#mojo Battery Power/Charger Options

From left to right: 3. EC Technology / 2. Maxell / 1. Ankar with a pound coin for scale.

From left to right: 3. EC Technology / 2. Maxell / 1. Ankar

It is often said that ‘the best camera you have, is the one that you have with you’. This has been one of the philosophies behind the #mojo Mobile Journalism movement and the growth of using Smartphones for news gathering. The problem is phones now have multiple uses; web surfing, photography, videography and even making phone calls 🙂 so they use a lot of power. All too often the camera you have with you, is sitting in your pocket with a flashing battery warning! With most phone makers electing not to have removable batteries, the answer is to carry a portable charging device. Here are three I use, there are many more options available.

1. Anker 2nd Generation Astro mini 3350mAh Lipstick-Sized Portable Charger External Battery Power Bank. At £9.99 this is cheap as chips and with its small size (87gm) it easily slips into the pocket. It is made of aluminium so feels solid and robust. When I was using an iPhone 5, it would give me one complete charge. It also, easily attaches to my tripod with a velcro strap, so I can use it whilst videoing.

2. Maxell 790404 5200mAh Power Bank Battery. This is a slightly larger unit, weighing 152 gm. It cost £25.16 and with my iPhone 5 gives me just over two full charges. With its aluminium housing, it feels very robust. Again it is small enough to velcro to a tripod so can be used whilst videoing.

3. EC Technology® 2nd Gen Deluxe 22400mAh Ultra High Capacity 3 USB Output External Battery (£28.99). This is a monster weighing in at 476 gm, you could build walls out of these! I bought this for prolonged trips where I do not have access to mains power. I charged my iPhone 5 with it and the battery indicator didn’t move. It will in theory charge an iPhone 4S 13 times!  It has three outputs and has a plastic case, presumably to keep the weight down. This is definitely one for the camera bag and not your pockets! It even has a built in torch!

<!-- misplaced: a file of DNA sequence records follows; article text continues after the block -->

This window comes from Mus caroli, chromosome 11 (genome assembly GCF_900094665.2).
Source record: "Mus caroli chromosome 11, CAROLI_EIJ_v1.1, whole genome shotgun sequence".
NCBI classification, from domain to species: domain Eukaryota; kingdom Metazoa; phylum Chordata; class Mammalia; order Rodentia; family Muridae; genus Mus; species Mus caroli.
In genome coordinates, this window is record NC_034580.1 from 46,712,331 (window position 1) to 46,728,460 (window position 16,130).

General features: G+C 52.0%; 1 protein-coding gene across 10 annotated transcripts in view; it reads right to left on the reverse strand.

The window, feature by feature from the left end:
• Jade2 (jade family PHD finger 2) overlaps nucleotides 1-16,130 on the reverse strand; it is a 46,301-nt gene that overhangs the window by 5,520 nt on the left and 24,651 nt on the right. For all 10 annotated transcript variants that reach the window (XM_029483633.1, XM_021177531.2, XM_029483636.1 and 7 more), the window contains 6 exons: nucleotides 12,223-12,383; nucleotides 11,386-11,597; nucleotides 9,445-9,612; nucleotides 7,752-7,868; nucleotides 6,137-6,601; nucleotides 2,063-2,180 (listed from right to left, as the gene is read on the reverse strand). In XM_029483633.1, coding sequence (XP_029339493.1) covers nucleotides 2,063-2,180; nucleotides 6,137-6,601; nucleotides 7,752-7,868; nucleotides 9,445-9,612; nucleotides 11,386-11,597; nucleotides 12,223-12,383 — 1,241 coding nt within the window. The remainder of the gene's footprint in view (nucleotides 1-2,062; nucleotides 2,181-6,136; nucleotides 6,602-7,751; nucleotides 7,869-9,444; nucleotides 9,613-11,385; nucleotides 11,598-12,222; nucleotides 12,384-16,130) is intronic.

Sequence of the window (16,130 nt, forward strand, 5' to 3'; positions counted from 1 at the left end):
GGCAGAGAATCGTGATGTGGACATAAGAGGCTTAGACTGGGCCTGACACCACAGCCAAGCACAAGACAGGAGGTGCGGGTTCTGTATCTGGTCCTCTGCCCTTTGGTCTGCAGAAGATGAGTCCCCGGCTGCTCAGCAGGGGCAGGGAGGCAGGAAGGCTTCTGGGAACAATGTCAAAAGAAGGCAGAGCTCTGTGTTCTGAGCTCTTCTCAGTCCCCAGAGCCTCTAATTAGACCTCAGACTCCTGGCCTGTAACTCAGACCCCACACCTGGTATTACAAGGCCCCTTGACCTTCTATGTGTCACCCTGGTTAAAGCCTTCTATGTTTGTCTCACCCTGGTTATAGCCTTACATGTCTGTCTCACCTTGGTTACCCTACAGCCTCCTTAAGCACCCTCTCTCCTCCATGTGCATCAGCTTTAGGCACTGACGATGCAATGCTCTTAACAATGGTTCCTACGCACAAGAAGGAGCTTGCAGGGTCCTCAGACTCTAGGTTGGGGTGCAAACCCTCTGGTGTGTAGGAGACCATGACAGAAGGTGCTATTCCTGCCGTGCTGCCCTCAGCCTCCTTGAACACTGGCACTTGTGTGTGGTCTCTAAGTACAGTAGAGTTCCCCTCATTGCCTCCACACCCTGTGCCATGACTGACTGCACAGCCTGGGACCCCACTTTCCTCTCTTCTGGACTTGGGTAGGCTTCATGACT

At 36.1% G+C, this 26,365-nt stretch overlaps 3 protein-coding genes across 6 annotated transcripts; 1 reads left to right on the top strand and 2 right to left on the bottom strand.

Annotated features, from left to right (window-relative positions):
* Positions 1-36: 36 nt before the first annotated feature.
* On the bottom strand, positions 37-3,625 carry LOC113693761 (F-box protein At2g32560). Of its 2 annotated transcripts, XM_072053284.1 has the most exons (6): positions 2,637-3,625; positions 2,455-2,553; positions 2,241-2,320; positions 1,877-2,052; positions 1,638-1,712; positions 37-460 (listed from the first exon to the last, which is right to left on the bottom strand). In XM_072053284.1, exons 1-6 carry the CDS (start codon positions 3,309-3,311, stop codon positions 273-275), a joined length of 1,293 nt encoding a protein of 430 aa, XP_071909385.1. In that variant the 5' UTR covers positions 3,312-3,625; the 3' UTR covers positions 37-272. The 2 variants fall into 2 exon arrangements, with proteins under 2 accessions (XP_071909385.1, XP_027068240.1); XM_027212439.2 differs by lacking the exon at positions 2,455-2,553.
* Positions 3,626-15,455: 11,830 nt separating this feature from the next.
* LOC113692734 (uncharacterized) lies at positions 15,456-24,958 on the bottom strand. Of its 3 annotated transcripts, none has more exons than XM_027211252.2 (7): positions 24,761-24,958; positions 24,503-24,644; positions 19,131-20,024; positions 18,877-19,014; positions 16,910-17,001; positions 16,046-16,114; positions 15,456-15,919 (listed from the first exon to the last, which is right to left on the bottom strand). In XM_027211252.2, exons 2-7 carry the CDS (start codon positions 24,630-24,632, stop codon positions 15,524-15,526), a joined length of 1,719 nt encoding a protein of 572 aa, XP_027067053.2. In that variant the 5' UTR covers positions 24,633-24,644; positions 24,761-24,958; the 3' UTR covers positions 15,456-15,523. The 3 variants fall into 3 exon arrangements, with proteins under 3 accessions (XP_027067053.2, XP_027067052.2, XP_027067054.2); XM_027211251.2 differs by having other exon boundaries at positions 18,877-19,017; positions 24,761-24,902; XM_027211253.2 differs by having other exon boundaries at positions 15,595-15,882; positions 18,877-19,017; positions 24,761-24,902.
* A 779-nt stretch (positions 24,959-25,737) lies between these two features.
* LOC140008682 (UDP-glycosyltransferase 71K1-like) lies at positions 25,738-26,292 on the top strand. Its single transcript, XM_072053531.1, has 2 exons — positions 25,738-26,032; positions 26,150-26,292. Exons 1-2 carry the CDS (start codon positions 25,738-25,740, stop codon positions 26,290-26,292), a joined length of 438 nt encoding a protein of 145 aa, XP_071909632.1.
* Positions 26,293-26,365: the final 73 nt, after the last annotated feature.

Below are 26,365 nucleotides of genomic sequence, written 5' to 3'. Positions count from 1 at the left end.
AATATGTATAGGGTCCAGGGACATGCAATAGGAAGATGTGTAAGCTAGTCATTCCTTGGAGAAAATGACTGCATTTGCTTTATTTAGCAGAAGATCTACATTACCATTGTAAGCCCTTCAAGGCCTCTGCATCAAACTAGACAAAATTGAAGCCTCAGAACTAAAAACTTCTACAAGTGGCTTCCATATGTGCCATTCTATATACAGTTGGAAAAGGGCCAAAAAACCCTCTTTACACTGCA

I have recently bought an iPhone 6 Plus which has much better battery capacity than my iPhone 5, I will post charging figures for both phones when I have more data. Hope that helps! If you have any solutions you would recommend, please let me know.

 

#GE2015 Infographic Produced on the iPhone

#GE2015 from Martin Shakeshaft on Vimeo.

Philip Bromwell from RTÉ recently posted an infographic that he had created on the #mojo Facebook page. He had set himself the task to create a piece on his iPhone about the UK Election. I really liked the idea, so decided to try the challenge for myself. I used four apps:
Procam – stills photography
Gravie – graphics
iMovie – editing
LEGO Movie – timelapse

and three tubes of Smarties! I don’t know if it was an omen, but one had no blue smarties in it!

#MOJO Demystifying Microphone/Headphone Interfaces

As soon as you start working on mobile journalism pieces, two things become apparent. Bad audio can completely wreck a video and to be confident you need to monitor the sound you are recording, using headphones (see my article here).

Whilst the on-board mics in your phone are fine for ambient sound, to isolate people you need to use some form of external microphone. A popular choice for #mojo reporters is the Lavaliere (lapel/tie clip) mic, which can be discreetly placed on your subject. For reporters working to camera, some may prefer a stick mic (some models are specifically designed with longer bodies, to facilitate a good working distance)

XLR Connectors Microphone/iRig/Rode Lav

XLR Connectors Microphone/iRig/Rode Lav

No matter what you choose, most professional microphones use XLR connectors (see note below) and some require a power source to work (referred to as Phantom Power). So your first consideration is to find a way to plug these into your phone, some kind of interface box.

There are a few options currently available and a few new models about to be released. The most popular options for #mojo reporters at the moment, are the iRig Pre and iRig Pro. These are made by IK Multimedia, a company that produce recording interfaces for musicians using tablets and phones. Both of these models are essentially high quality preamps. They boost the microphone output so that the gain in the phone can be kept low, to avoid introducing noise. Continue reading